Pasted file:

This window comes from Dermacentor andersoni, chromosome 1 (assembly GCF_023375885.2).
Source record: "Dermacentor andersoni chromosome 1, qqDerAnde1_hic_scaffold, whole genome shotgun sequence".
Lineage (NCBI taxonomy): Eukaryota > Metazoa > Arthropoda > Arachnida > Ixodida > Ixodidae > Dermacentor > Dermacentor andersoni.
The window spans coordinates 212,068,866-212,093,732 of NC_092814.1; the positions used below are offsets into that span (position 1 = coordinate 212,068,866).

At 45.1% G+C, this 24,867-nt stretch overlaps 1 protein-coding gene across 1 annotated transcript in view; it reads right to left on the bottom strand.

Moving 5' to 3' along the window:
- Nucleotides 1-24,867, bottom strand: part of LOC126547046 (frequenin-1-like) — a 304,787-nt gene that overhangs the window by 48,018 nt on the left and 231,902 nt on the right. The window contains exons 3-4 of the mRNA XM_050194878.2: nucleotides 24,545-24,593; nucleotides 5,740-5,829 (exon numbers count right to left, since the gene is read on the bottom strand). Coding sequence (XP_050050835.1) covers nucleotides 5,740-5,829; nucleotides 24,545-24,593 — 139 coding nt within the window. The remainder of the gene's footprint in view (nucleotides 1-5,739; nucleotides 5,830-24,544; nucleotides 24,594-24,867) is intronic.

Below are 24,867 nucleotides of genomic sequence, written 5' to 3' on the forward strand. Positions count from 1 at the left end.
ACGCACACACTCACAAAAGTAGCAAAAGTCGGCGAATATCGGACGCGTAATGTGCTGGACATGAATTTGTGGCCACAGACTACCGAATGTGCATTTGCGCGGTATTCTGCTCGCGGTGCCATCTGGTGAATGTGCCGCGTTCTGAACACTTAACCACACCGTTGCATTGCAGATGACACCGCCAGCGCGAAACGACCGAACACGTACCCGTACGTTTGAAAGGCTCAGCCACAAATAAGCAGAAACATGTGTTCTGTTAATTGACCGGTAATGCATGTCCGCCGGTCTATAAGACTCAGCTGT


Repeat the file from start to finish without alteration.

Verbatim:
This window comes from Dermacentor andersoni, chromosome 1 (assembly GCF_023375885.2).
Source record: "Dermacentor andersoni chromosome 1, qqDerAnde1_hic_scaffold, whole genome shotgun sequence".
Lineage (NCBI taxonomy): Eukaryota > Metazoa > Arthropoda > Arachnida > Ixodida > Ixodidae > Dermacentor > Dermacentor andersoni.
The window spans coordinates 212,068,866-212,093,732 of NC_092814.1; the positions used below are offsets into that span (position 1 = coordinate 212,068,866).

At 45.1% G+C, this 24,867-nt stretch overlaps 1 protein-coding gene across 1 annotated transcript in view; it reads right to left on the bottom strand.

Moving 5' to 3' along the window:
- Nucleotides 1-24,867, bottom strand: part of LOC126547046 (frequenin-1-like) — a 304,787-nt gene that overhangs the window by 48,018 nt on the left and 231,902 nt on the right. The window contains exons 3-4 of the mRNA XM_050194878.2: nucleotides 24,545-24,593; nucleotides 5,740-5,829 (exon numbers count right to left, since the gene is read on the bottom strand). Coding sequence (XP_050050835.1) covers nucleotides 5,740-5,829; nucleotides 24,545-24,593 — 139 coding nt within the window. The remainder of the gene's footprint in view (nucleotides 1-5,739; nucleotides 5,830-24,544; nucleotides 24,594-24,867) is intronic.

Below are 24,867 nucleotides of genomic sequence, written 5' to 3' on the forward strand. Positions count from 1 at the left end.
ACGCACACACTCACAAAAGTAGCAAAAGTCGGCGAATATCGGACGCGTAATGTGCTGGACATGAATTTGTGGCCACAGACTACCGAATGTGCATTTGCGCGGTATTCTGCTCGCGGTGCCATCTGGTGAATGTGCCGCGTTCTGAACACTTAACCACACCGTTGCATTGCAGATGACACCGCCAGCGCGAAACGACCGAACACGTACCCGTACGTTTGAAAGGCTCAGCCACAAATAAGCAGAAACATGTGTTCTGTTAATTGACCGGTAATGCATGTCCGCCGGTCTATAAGACTCAGCTGT